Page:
Respondents in this case do not dispute that passage of the CSA, as part of the Comprehensive Drug Abuse Prevention and Control Act, was well within Congress’ commerce power. Nor do they contend that any provision or section of the CSA amounts to an unconstitutional exercise of congressional authority. Rather, respondents’ challenge is actually quite limited; they argue that the CSA’s categorical prohibition of the manufacture and possession of marijuana as applied to the intrastate manufacture and possession of marijuana for medical purposes pursuant to California law exceeds Congress’ authority under the Commerce Clause. …

 

Cases decided during that “new era” [of Commerce Clause cases,] which now spans more than a century, have identified three general categories of regulation in which Congress is authorized to engage under its commerce power. First, Congress can regulate the channels of interstate commerce. Second, Congress has authority to regulate and protect the instrumentalities of interstate commerce, and persons or things in interstate commerce. Third, Congress has the power to regulate activities that substantially affect interstate commerce. Only the third category is implicated in the case at hand.

 

Our case law firmly establishes Congress’ power to regulate purely local activities that are part of an economic “class of activities” that have a substantial effect on interstate commerce. As we stated in Wickard, “even if appellee’s activity be local and though it may not be regarded as commerce, it may still, whatever its nature, be reached by Congress if it exerts a substantial economic effect on interstate commerce.” We have never required Congress to legislate with scientific exactitude. When Congress decides that the “‘total incidence’“ of a practice poses a threat to a national market, it may regulate the entire class. In this vein, we have reiterated that when “‘a general regulatory statute bears a substantial relation to commerce, the de minimis character of individual instances arising under that statute is of no consequence.’“

 

Our decision in Wickard is of particular relevance. In Wickard, we upheld the application of regulations promulgated under the Agricultural Adjustment Act of 1938, which were designed to control the volume of wheat moving in interstate and foreign commerce in order to avoid surpluses and consequent abnormally low prices. The regulations established an allotment of 11.1 acres for Filburn’s 1941 wheat crop, but he sowed 23 acres, intending to use the excess by consuming it on his own farm. Filburn argued that even though we had sustained Congress’ power to regulate the production of goods for commerce, that power did not authorize “federal regulation [of] production not intended in any part for commerce but wholly for consumption on the farm.” Justice Jackson’s opinion for a unanimous Court rejected this submission. He wrote:


“The effect of the statute before us is to restrict the amount which may be produced for market and the extent as well to which one may forestall resort to the market by producing to meet his own needs. That appellee’s own contribution to the demand for wheat may be trivial by itself is not enough to remove him from the scope of federal regulation where, as here, his contribution, taken together with that of many others similarly situated, is far from trivial.”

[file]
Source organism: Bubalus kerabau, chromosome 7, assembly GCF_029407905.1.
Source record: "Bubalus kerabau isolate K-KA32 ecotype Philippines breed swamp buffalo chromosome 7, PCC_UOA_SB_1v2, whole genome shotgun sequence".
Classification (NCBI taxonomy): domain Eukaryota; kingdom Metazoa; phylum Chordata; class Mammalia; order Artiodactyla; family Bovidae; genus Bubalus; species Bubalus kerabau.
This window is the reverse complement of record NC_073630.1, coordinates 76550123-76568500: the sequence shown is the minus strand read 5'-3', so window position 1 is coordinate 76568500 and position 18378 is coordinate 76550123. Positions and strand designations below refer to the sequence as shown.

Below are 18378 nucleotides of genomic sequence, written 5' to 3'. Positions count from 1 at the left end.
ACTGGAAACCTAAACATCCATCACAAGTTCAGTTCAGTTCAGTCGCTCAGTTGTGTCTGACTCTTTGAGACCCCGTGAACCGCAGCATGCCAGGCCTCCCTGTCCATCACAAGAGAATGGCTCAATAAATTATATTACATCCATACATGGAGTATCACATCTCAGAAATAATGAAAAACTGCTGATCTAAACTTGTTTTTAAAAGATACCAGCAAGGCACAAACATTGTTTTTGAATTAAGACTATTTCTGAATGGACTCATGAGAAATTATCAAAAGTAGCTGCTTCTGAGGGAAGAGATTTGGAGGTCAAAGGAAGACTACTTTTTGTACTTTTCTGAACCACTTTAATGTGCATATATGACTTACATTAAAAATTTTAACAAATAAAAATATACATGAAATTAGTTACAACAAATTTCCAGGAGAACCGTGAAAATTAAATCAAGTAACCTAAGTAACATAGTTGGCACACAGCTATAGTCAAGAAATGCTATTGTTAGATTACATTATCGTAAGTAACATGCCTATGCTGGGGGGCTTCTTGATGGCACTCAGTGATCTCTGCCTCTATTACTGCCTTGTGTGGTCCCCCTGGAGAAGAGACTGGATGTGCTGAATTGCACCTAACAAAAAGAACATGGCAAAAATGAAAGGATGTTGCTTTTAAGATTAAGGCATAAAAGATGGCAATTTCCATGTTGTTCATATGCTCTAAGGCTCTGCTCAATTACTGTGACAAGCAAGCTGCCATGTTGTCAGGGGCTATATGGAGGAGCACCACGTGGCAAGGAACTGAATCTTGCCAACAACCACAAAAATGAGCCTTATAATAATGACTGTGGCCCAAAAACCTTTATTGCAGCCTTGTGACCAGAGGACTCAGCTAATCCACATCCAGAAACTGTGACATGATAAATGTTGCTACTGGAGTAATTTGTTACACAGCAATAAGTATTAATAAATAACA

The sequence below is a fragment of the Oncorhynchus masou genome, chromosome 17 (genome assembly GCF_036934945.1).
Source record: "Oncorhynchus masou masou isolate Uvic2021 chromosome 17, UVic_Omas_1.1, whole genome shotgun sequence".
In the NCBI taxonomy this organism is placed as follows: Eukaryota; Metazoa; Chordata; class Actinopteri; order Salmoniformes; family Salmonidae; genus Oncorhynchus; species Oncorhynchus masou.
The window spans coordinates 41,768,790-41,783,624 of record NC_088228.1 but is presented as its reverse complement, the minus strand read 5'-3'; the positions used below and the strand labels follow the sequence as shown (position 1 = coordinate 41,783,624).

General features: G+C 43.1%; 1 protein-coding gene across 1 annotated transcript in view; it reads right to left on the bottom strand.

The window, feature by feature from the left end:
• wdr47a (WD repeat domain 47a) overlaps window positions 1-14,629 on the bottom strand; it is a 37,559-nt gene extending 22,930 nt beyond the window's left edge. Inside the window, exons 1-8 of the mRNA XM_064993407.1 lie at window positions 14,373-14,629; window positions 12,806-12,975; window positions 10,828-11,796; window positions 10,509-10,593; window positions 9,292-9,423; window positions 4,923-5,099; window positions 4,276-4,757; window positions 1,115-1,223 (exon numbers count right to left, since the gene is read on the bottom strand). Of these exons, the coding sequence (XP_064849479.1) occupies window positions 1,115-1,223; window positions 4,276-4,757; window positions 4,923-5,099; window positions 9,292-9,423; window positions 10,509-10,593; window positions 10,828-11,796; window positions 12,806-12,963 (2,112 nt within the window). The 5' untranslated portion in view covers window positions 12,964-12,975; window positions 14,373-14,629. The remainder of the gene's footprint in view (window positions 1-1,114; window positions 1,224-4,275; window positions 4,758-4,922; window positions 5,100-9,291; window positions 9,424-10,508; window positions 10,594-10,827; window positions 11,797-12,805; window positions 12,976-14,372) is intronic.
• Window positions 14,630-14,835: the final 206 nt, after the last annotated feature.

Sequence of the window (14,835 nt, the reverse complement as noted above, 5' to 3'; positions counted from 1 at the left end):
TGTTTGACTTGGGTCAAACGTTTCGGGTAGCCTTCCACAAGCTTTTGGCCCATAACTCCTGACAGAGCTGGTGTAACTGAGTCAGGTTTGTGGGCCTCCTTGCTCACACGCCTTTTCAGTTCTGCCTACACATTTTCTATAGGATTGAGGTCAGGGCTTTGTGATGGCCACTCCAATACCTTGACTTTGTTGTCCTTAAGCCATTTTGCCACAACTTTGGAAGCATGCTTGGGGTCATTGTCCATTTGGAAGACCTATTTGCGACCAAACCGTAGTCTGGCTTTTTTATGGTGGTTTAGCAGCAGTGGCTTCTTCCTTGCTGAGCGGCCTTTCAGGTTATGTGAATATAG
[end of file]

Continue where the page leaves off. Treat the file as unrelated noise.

Wickard thus establishes that Congress can regulate purely intrastate activity that is not itself “commercial,” in that it is not produced for sale, if it concludes that failure to regulate that class of activity would undercut the regulation of the interstate market in that commodity.

 

The similarities between this case and Wickard are striking. Like the farmer in Wickard, respondents are cultivating, for home consumption, a fungible commodity for which there is an established, albeit illegal, interstate market. Just as the Agricultural Adjustment Act was designed “to control the volume [of wheat] moving in interstate and foreign commerce in order to avoid surpluses ...” and consequently control the market price, a primary purpose of the CSA is to control the supply and demand of controlled substances in both lawful and unlawful drug markets. In Wickard, we had no difficulty concluding that Congress had a rational basis for believing that, when viewed in the aggregate, leaving home-consumed wheat outside the regulatory scheme would have a substantial influence on price and market conditions. Here too, Congress had a rational basis for concluding that leaving home-consumed marijuana outside federal control would similarly affect price and market conditions.

 

More concretely, one concern prompting inclusion of wheat grown for home consumption in the 1938 Act was that rising market prices could draw such wheat into the interstate market, resulting in lower market prices. The parallel concern making it appropriate to include marijuana grown for home consumption in the CSA is the likelihood that the high demand in the interstate market will draw such marijuana into that market. While the diversion of homegrown wheat tended to frustrate the federal interest in stabilizing prices by regulating the volume of commercial transactions in the interstate market, the diversion of homegrown marijuana tends to frustrate the federal interest in eliminating commercial transactions in the interstate market in their entirety. In both cases, the regulation is squarely within Congress’ commerce power because production of the commodity meant for home consumption, be it wheat or marijuana, has a substantial effect on supply and demand in the national market for that commodity. …